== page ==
“We have volunteers that pick them up from their home all the way to our clinic, so that they won’t be victims of any intimidation or scams. We want them to have access to safe procedures,” she said.

A gestational sac at eight weeks of pregnancy after being removed in abortion procedures is shown on a petri dish. An abortion helpline operator says a majority of calls they received involve a pregnancy of less than 12 weeks.

Refusing in the face of a permitting law

In spite of some improvements in the laws however, women seeking abortion continue to be turned away by medical professionals who object to the operation based on their personal values – a rationale that alarmed reproductive health advocates like Supeecha.

“The law doesn’t say anywhere that doctors have to feel comfortable when they treat someone,” said Supeecha, whose group TamTang has been campaigning for safe and legal access to abortion since 2010.

“If doctors think suicide is a sin, for example, can they refuse treatment to people who attempted suicide? Or if the patients are from Red Shirt or Yellow Shirt camps [Thailand’s rival political factions], can doctors refuse to treat them just because they’re uncomfortable?”

At least 111 hospitals, both public and privately owned, are known to have refused requests to perform abortion and declined to refer the women to medical facilities that provide the operation in the past year, according to a database collected by AIDS Access Foundation, which runs a hotline for people seeking help about HIV/AIDS and unplanned pregnancies.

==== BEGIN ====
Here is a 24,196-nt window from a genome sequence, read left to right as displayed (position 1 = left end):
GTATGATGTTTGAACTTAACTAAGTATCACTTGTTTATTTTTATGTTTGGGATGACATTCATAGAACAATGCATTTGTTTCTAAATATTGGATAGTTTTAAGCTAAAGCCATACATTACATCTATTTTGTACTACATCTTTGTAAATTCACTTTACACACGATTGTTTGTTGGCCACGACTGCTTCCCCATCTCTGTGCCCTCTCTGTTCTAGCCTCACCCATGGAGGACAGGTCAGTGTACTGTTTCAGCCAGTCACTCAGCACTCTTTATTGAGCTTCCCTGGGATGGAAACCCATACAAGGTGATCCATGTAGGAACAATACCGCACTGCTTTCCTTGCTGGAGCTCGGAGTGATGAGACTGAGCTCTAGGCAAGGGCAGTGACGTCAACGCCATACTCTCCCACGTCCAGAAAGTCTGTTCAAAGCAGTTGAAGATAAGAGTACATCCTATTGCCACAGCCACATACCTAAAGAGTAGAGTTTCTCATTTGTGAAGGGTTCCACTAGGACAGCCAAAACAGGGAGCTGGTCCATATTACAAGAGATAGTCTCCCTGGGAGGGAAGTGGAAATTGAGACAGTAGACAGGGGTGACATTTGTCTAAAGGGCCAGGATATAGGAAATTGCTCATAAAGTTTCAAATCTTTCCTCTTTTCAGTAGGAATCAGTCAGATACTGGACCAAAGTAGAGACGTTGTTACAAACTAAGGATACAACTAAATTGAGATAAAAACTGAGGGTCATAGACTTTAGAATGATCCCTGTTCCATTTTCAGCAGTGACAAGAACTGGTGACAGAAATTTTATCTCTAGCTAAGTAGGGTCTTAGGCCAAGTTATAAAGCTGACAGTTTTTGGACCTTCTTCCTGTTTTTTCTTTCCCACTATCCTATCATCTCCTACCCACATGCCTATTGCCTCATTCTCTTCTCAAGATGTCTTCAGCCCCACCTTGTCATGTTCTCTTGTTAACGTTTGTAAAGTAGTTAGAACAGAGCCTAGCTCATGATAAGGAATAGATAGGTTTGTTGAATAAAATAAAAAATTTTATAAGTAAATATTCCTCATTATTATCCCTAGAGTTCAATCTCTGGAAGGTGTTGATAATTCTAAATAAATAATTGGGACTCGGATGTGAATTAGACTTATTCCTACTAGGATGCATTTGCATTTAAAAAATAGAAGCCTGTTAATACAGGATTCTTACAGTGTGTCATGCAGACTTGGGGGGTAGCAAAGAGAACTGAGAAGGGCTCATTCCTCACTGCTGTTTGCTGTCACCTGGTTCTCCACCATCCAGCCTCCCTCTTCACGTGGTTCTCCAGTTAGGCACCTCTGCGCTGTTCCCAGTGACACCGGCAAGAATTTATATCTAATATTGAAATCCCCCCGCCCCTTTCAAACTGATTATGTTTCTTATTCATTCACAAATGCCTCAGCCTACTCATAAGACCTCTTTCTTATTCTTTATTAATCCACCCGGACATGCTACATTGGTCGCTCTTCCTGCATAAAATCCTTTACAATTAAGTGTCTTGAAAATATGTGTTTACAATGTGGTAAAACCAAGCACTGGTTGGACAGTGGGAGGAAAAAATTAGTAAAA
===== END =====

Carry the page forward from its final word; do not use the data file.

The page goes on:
Their refusal appears to be in violation of a guideline issued by the Medical Council of Thailand, which advises doctors to either perform abortion as requested by the women, or refer them to other medical professionals “without delay.”

Foundation director Mr Somwong Uraiwattana said his team has logged at least 8 cases where doctors refused to perform abortion even when the women’s lives were at risk.

“This is not about the law. This is about attitude,” Somwong said in an interview from the foundation’s office, adding that the majority of calls received by his helpline involve pregnancy of less than 12 weeks – well within the legal boundary for termination.

“In order for an abortion service to be available at a hospital, three groups of people need to consent to it: the executives, the doctors, and the nurses. If just one of the three refuse to go through with it, the service isn’t possible.”

He cited several cases where abortion used to be available at a medical facility, but was later discontinued after the leadership passed on to a new director who objected to it, or hospitals where the management was open to abortion but its doctors are not.

Medical opinions – and strong judgements

Supeecha from the TamTang group, whose name means ‘paving a way’ in Thai, said she’s been hearing disturbing accounts from many women who reported having been refused abortion in recent months, even after the law was amended.

In one anecdote shared by Supeecha, a college student seeking abortion at a hospital run by the university’s medical faculty was not only denied, but a staffer also threatened to report her to her professor for “infraction”.